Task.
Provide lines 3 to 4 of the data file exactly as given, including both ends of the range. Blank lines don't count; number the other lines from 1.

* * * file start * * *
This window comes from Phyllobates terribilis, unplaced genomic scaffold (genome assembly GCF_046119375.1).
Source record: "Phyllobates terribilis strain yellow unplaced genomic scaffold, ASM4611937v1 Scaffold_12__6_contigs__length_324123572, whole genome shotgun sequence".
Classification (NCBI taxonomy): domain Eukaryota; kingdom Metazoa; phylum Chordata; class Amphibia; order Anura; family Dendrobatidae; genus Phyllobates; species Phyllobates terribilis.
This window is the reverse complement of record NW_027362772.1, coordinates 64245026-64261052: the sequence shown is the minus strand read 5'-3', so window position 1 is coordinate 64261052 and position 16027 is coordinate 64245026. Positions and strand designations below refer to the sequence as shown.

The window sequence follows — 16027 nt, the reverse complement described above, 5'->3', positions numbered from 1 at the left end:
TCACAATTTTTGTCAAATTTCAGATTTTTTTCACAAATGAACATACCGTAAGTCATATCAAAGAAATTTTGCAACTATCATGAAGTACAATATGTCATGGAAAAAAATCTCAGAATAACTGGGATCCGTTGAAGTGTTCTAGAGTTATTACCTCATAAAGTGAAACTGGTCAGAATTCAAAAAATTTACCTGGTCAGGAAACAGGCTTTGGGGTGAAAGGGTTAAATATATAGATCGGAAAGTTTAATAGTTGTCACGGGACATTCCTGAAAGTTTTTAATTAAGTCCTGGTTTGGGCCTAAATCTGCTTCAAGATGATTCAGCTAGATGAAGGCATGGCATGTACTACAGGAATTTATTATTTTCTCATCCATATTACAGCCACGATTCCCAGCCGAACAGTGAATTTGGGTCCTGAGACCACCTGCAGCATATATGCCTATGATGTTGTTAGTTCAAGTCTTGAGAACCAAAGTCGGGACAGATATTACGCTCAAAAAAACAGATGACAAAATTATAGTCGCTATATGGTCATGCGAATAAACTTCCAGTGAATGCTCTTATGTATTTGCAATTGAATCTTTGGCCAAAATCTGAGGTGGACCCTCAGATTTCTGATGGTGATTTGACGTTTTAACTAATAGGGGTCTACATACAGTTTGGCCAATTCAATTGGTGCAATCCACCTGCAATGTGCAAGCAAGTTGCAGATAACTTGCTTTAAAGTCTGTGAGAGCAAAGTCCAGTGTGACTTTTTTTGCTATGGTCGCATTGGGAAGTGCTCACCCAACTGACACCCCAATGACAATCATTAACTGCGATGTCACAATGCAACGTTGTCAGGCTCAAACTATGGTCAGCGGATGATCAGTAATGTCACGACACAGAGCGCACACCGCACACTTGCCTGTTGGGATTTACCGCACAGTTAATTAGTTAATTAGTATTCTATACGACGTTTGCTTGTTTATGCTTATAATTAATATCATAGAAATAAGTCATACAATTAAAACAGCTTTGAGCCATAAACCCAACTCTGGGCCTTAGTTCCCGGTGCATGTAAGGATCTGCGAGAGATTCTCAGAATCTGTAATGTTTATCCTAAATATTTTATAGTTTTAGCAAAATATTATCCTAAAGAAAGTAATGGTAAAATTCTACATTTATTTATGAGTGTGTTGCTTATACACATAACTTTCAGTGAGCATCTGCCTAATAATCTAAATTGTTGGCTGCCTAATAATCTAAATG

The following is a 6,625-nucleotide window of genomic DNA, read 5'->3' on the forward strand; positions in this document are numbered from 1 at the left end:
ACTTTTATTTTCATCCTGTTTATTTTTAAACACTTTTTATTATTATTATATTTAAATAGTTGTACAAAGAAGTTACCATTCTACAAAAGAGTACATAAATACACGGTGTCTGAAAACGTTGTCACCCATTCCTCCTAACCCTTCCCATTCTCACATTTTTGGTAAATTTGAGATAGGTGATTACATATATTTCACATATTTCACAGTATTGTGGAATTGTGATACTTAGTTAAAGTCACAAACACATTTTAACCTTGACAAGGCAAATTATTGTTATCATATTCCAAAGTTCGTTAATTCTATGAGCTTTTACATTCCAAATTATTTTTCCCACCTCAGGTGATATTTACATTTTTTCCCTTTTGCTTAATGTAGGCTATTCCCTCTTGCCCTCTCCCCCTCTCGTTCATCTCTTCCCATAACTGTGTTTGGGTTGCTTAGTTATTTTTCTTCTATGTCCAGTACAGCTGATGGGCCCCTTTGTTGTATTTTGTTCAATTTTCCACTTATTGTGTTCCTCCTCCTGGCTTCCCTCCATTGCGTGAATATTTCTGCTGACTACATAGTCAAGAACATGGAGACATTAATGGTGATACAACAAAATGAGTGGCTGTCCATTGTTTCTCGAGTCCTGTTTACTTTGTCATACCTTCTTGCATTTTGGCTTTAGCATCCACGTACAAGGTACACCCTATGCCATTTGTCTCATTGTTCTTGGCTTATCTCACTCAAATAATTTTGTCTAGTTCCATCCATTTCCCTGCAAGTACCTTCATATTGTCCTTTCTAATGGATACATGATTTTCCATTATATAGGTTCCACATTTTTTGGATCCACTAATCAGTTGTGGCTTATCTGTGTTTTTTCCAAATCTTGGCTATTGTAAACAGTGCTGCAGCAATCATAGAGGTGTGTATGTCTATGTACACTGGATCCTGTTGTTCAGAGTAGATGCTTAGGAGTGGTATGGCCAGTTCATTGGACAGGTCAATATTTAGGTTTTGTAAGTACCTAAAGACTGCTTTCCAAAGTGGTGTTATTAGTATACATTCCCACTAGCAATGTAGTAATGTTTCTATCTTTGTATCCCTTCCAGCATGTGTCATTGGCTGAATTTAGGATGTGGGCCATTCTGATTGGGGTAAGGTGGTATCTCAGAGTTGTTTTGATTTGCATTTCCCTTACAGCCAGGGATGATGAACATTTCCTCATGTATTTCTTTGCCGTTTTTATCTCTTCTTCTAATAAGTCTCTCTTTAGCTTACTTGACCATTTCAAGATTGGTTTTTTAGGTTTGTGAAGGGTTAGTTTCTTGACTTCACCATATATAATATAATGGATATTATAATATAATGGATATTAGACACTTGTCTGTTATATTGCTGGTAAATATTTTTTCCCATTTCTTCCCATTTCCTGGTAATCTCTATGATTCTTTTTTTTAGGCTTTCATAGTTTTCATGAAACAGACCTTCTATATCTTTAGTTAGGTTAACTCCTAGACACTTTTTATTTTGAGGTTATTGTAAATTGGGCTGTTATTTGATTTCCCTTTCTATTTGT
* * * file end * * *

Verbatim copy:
Classification (NCBI taxonomy): domain Eukaryota; kingdom Metazoa; phylum Chordata; class Amphibia; order Anura; family Dendrobatidae; genus Phyllobates; species Phyllobates terribilis.
This window is the reverse complement of record NW_027362772.1, coordinates 64245026-64261052: the sequence shown is the minus strand read 5'-3', so window position 1 is coordinate 64261052 and position 16027 is coordinate 64245026. Positions and strand designations below refer to the sequence as shown.